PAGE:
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SULF’s office on Ferkens gränd is closed for spontaneous visits. Service by phone and email is provided as usual.

On Tuesday 11 January, SULF took part in a meeting called by the Moderate Party to discuss the recent changes to the migration legislation, primarily those regarding the new requirements for permanent residence permits, and the problems that the changes have caused for doctoral candidates and researchers from countries outside the EU/EEA. The meeting was also attended by Saco (the Swedish Confederation of Professional Associations), the Confederation of Swedish Enterprise, the Royal Swedish Academy of Sciences and the Swedish Migration Agency.

It was a positive meeting and many important aspects were discussed, from the challenges Sweden faces in terms of the supply of skills in both higher education and the corporate sector to issues such as the Swedish Migration Agency’s long processing times for applications.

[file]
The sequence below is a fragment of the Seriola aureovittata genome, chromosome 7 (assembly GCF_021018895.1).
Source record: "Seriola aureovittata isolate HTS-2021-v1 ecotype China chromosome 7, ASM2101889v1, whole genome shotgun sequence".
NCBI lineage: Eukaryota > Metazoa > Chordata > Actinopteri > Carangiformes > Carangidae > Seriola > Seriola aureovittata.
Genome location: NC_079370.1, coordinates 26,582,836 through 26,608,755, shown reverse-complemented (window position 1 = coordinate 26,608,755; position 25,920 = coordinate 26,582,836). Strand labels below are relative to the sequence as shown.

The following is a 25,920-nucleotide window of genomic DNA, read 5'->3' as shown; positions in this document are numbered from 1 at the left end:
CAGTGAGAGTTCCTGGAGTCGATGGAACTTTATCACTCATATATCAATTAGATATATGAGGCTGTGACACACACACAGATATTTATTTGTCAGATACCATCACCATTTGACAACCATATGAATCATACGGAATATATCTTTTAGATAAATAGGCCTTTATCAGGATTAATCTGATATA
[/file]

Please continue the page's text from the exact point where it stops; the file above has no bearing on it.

“Our feeling is that there is a consensus that Sweden must continue to be an attractive country for doctoral candidates and researchers from other countries,” says SULF’s chief negotiator, Robert Andersson, who participated in the meeting. “Today’s meeting is a step in the right direction, but there is still a lot of work to be done.”

The dialogue about how this is to be achieved needs to continue and from SULF’s side, we welcome further dialogue with more parties in the Parliament, with the Government and with the Swedish Migration Agency. After the meeting with the Moderate Party, we are optimistic to the extent that we feel that there is broad support for the importance of Sweden to be able to attract and retain the vital skills that these people possess. SULF also emphasised that an exemption from the self-support requirement for permanent residence permits is needed for these groups, and that there is a need for a broader review of the conditions for being granted permanent residence in general.

SULF will submit concrete proposals for changes in the legislation to the Moderate Party, together with Saco and the Confederation of Swedish Enterprise.

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